Great stuff here. It's so hard to kill off those details that you like, but it makes a tremendous difference in the pitch. Thanks for the info!
Welcome to another piece of the pitching pie-that’s-not-in-the-sky.
“But I’m still working on the first piece,” you say, spraying crumbs.
“That’s fine,” I reply, with my transparent face-shield in place, “but once you’ve set the hook, you’ve got to start reeling in the fish…er, editor, and that’s where this second column comes in handy.”
“So this part is about writing the actual pitch, right?”
“That’s right,” I respond, “and it’s another first step towards learning to write with intention,” introducing a phrase I conjured since these articles were first published.
“Writing with intention?” you repeat, your face scrunching.
“Let me just say that there is no greater feeling for me as a writer than to have somebody respond to what I wrote exactly as I’d planned for them to respond.” I elaborate, “Crafting language in that fashion is writing with intention. Since most writers aren’t first-draft wonders, getting this right requires you to be able to step back from your story and read it as if you hadn’t written it…but we’ll get back to this many columns from now; I’m getting ahead of myself.”
“What else have you figured out since first writing this column?” you ask.
“Well,” I respond, having to face the music, “I’m sorry to say that a couple aspects of this article haven’t been received as clearly by readers as I’d hoped.”
“So somebody didn’t respond to what you wrote exactly as you’d planned for them to respond?”
“Yes,” I admit, “lots of somebodies.”
“What didn’t come through clearly?”
“Well,” I answer, now in humbled self-flagellation-mode, “when I wrote my example of how a short portion of a pitch could be reconceived from a longer one, a lot of writers took my example as a representation for how far the entire story needed to go in a pitch--in this case the first act--so I started seeing a lot of single paragraph pitches that only set up the first act of the story and didn’t tell the rest. I’d criticize this, and often read, in response, ‘But that’s how far you went in your example.’
“They’d picked up part of the point, but also taken a completely different, unintended point from it.”
“So you’re ‘fessing up to stop that from happening with this new batch of readers,” you conclude.
“Yep,” I continue. “It’s vitally important that your pitches tell some broad-strokes version of the entire story, otherwise it’s difficult for editors to tell whether the ending is worth the journey.
“Also,” I add, fully shamefaced, “writers took my ‘shorter is better’ declaration to mean that a full pitch should be the smallest possible length, something that would make a TV Guide summary feel like War and Peace, when what I simply intended to impart is that good, short writing that covers the important bases is better than longer plot-filled writing that obscures your intentions.”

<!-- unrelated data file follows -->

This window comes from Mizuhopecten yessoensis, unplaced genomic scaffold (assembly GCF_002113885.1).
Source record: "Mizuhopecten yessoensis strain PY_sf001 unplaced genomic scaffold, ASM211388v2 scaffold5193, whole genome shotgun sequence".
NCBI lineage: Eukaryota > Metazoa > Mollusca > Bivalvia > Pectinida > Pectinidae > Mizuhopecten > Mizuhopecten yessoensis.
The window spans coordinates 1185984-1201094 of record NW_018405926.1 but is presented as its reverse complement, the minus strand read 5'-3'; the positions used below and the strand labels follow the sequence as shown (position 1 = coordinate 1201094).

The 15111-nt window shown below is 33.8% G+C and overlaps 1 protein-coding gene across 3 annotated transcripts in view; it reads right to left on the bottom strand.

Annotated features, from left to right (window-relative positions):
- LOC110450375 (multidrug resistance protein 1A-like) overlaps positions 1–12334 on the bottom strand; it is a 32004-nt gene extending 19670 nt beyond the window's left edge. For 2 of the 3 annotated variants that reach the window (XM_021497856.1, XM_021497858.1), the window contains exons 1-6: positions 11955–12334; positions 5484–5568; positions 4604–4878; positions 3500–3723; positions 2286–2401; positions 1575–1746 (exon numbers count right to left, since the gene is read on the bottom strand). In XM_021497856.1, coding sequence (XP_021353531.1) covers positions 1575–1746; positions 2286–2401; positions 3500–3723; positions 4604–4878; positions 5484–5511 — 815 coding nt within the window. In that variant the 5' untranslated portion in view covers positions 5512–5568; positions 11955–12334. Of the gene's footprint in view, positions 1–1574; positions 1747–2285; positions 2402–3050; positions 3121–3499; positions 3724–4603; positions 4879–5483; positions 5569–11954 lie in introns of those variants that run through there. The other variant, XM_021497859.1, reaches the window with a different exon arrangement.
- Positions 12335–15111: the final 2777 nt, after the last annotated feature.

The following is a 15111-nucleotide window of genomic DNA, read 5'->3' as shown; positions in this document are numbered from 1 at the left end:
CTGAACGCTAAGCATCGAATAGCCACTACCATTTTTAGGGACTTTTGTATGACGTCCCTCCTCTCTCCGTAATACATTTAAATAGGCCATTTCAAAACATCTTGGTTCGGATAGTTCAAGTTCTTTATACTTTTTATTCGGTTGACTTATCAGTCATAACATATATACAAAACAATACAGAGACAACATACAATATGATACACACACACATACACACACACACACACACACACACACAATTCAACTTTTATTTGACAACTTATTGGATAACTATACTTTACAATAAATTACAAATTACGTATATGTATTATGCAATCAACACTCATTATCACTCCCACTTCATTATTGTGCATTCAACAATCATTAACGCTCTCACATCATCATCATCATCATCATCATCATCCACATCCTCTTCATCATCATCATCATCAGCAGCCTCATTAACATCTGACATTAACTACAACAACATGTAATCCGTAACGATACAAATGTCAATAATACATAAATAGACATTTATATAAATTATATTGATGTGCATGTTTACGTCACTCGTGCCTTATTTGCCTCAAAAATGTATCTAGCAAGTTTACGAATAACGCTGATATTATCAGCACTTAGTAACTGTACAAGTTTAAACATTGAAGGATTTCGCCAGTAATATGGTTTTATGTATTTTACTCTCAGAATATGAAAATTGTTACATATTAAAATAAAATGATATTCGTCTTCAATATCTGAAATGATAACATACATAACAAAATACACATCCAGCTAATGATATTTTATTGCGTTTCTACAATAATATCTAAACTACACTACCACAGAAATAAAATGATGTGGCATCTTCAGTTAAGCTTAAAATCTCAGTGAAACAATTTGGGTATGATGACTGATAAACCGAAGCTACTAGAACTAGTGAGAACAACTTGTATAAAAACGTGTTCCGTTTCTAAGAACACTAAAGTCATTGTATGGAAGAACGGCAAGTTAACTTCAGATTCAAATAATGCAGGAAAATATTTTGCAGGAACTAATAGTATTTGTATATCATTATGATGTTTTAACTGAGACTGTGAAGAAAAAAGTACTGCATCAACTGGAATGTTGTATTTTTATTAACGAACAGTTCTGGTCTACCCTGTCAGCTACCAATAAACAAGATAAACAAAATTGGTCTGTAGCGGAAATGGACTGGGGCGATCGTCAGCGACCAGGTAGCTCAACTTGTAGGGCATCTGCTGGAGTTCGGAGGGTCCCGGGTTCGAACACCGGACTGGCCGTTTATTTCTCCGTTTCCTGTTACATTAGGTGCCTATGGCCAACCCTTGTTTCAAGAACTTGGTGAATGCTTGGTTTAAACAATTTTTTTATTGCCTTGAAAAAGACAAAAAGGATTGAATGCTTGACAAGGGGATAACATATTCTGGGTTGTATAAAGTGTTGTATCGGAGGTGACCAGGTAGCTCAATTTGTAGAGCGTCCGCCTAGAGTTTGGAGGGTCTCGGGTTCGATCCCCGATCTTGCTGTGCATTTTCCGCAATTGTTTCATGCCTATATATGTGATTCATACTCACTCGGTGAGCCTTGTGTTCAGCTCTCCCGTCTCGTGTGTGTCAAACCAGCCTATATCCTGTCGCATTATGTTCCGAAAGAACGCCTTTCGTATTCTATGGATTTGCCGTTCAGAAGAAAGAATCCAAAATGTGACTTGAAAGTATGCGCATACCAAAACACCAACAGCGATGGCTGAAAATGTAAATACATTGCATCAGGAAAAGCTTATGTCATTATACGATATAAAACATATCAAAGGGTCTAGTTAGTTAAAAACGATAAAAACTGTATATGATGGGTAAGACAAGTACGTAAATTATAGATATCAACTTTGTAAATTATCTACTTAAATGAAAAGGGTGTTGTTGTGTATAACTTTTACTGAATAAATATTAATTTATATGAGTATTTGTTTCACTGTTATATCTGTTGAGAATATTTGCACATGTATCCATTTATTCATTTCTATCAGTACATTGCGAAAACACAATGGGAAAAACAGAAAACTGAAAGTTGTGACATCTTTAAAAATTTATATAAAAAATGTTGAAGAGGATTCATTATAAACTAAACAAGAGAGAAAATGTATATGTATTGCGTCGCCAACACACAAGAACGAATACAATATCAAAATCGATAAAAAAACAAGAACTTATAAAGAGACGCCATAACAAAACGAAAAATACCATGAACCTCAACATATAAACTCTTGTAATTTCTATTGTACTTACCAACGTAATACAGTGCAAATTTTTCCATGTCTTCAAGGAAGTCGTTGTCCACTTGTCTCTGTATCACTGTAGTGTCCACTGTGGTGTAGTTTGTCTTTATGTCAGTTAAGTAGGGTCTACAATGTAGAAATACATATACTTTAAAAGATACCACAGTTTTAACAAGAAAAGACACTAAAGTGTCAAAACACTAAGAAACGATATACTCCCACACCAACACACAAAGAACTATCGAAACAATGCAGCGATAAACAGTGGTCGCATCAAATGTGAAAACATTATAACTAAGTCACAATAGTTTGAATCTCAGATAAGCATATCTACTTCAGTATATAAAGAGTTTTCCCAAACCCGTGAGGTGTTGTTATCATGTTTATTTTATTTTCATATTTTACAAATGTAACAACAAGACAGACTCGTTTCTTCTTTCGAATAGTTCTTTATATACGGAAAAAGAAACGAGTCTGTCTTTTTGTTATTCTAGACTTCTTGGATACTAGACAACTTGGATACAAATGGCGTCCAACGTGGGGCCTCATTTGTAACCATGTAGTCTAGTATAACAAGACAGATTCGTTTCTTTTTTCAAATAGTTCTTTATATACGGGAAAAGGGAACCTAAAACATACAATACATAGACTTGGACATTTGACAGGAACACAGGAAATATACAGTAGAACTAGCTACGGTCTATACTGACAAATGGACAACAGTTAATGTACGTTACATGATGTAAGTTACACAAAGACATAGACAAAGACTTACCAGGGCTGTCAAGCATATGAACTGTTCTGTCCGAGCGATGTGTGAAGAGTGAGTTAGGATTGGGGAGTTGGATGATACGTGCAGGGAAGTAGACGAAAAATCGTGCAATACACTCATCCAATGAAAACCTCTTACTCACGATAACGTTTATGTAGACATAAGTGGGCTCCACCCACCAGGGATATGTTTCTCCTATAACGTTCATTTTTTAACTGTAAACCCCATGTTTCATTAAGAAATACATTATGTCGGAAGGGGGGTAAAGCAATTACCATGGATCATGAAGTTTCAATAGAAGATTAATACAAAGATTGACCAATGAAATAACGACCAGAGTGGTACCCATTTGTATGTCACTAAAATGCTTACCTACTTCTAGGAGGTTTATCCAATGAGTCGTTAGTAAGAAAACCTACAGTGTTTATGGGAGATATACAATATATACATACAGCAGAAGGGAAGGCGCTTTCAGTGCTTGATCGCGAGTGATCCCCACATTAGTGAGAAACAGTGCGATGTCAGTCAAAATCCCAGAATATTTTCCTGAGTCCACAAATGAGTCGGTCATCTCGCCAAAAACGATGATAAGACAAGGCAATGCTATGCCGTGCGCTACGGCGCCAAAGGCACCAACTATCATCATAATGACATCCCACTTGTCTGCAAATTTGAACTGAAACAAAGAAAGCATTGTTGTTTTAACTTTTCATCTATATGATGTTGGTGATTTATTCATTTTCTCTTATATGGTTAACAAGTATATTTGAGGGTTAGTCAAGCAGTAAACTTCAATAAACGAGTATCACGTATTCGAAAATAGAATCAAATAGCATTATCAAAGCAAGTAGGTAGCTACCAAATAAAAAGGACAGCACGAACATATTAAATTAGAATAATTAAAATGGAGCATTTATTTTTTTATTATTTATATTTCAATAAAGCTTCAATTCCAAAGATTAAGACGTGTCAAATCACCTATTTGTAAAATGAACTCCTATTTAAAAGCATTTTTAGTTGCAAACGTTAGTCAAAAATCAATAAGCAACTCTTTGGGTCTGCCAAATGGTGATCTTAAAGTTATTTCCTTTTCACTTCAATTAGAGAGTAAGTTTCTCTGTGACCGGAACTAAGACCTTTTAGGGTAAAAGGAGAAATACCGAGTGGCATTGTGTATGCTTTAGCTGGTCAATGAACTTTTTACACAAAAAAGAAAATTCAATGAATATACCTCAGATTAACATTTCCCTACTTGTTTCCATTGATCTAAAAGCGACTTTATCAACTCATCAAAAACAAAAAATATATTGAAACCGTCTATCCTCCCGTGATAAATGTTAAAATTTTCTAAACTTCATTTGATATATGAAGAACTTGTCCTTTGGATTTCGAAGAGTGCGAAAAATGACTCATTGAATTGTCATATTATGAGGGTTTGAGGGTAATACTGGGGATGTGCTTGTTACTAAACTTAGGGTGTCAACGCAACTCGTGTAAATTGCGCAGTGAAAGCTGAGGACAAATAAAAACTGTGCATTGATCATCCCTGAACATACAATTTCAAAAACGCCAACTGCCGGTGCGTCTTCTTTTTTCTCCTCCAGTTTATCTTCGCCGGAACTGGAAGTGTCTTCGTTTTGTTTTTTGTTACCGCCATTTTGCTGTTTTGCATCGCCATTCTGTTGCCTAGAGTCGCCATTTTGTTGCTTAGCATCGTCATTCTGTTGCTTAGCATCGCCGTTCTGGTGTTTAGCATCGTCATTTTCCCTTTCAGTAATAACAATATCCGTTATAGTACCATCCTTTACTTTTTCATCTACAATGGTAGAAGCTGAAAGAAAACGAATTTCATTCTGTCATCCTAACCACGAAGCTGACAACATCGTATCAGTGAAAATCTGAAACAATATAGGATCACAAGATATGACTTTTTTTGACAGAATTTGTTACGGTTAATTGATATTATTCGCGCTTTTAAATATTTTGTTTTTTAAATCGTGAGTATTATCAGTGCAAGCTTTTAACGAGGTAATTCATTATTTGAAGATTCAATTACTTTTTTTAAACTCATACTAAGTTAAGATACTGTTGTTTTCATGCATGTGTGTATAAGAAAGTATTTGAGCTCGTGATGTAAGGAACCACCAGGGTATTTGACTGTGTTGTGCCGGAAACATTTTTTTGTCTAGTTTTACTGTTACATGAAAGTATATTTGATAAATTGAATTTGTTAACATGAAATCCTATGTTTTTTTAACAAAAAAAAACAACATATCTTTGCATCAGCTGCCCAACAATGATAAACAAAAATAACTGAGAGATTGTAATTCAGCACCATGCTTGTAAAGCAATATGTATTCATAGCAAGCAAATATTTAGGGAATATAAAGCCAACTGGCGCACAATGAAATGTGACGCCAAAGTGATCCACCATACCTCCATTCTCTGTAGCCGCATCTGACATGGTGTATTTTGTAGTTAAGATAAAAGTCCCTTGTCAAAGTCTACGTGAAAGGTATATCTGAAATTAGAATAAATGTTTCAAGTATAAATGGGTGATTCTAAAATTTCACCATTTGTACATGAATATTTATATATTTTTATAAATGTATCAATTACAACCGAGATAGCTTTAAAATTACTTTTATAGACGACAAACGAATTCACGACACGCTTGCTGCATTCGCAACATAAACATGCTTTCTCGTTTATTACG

“So you screwed up.”
“Yep. It shows just how hard it can be to write with intention, and there’s no more valuable help setting things straight than finding out how what you thought you wrote differs from what you actually wrote.”
“Hmmm,” you ponder.
“This is why,” I clarify, “it’s important to pay attention to people’s reaction to your writing, then recognize, if they don’t understand what you intend, it’s your responsibility, not theirs. In short, if they don’t like something, it’s entirely possible you haven’t yet explained it well.”
“So it’s always on me?” you ask, feeling forced into a corner we’ve all spent time in.
“It’s at least on you to find out whether somebody who doesn’t like your story actually perceives what you intended, and if they do, then they simply don’t like your story. But if they don’t perceive what you intended, then you have another chance to make your writing match up to those intentions.
“You should also try this interview process with folks who like your story. It can be of real value to ask them whether they perceived important aspects you intended. This can involve a lot of Q&A, but it’ll be worth it.
“And when the work comes out well, you get most of the credit,” I conclude.
“Guess that’s not a bad tradeoff,” you say, considering the potential for great success over a long career.
Glad you see it that way. So let’s get back to work.
“WHAT IT TAKES TO SELL YOUR PITCH”
This is the second in a three-part series on various ways you can improve your hitting percentage with editors.
Have you noticed that when you show your pitches to editors/producers/friends/relatives, they can’t see the potential for what you envisioned?
Remember having to explain the nature of that potential?
Remember promising them that the finished story will fulfill that potential?
Remember that look of patronizing encouragement or doubt?
Remember that you felt you (to quote Butch Cassidy) “have vision, and the rest of the world wears bifocals”?
Pitches are roadmaps for where you’re going with your stories. They are also the promises of things to come.
This column is about not saving your good writing for later…but writing the most compelling pitch you possibly can, and for that you need to…